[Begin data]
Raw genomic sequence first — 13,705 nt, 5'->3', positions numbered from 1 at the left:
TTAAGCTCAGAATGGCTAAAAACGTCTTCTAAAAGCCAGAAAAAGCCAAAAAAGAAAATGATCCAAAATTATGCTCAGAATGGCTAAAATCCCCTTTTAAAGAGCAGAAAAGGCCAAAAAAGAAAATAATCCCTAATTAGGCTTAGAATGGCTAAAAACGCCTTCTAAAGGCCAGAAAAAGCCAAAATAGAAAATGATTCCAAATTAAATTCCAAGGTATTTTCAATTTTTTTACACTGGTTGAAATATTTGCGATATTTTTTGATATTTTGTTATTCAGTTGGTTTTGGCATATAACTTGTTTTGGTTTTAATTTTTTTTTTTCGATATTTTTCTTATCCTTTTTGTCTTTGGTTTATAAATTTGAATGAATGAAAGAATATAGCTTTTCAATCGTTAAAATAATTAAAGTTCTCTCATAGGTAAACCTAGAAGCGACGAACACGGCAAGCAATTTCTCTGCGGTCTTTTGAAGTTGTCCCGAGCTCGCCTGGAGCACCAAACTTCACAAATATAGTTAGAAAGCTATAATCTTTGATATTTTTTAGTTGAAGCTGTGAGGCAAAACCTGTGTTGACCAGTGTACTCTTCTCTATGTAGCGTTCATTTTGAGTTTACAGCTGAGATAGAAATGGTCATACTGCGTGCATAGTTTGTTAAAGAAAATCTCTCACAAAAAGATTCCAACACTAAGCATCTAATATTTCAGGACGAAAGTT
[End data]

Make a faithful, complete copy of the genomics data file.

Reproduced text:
Raw genomic sequence first — 13,705 nt, 5'->3', positions numbered from 1 at the left:
TTAAGCTCAGAATGGCTAAAAACGTCTTCTAAAAGCCAGAAAAAGCCAAAAAAGAAAATGATCCAAAATTATGCTCAGAATGGCTAAAATCCCCTTTTAAAGAGCAGAAAAGGCCAAAAAAGAAAATAATCCCTAATTAGGCTTAGAATGGCTAAAAACGCCTTCTAAAGGCCAGAAAAAGCCAAAATAGAAAATGATTCCAAATTAAATTCCAAGGTATTTTCAATTTTTTTACACTGGTTGAAATATTTGCGATATTTTTTGATATTTTGTTATTCAGTTGGTTTTGGCATATAACTTGTTTTGGTTTTAATTTTTTTTTTTCGATATTTTTCTTATCCTTTTTGTCTTTGGTTTATAAATTTGAATGAATGAAAGAATATAGCTTTTCAATCGTTAAAATAATTAAAGTTCTCTCATAGGTAAACCTAGAAGCGACGAACACGGCAAGCAATTTCTCTGCGGTCTTTTGAAGTTGTCCCGAGCTCGCCTGGAGCACCAAACTTCACAAATATAGTTAGAAAGCTATAATCTTTGATATTTTTTAGTTGAAGCTGTGAGGCAAAACCTGTGTTGACCAGTGTACTCTTCTCTATGTAGCGTTCATTTTGAGTTTACAGCTGAGATAGAAATGGTCATACTGCGTGCATAGTTTGTTAAAGAAAATCTCTCACAAAAAGATTCCAACACTAAGCATCTAATATTTCAGGACGAAAGTT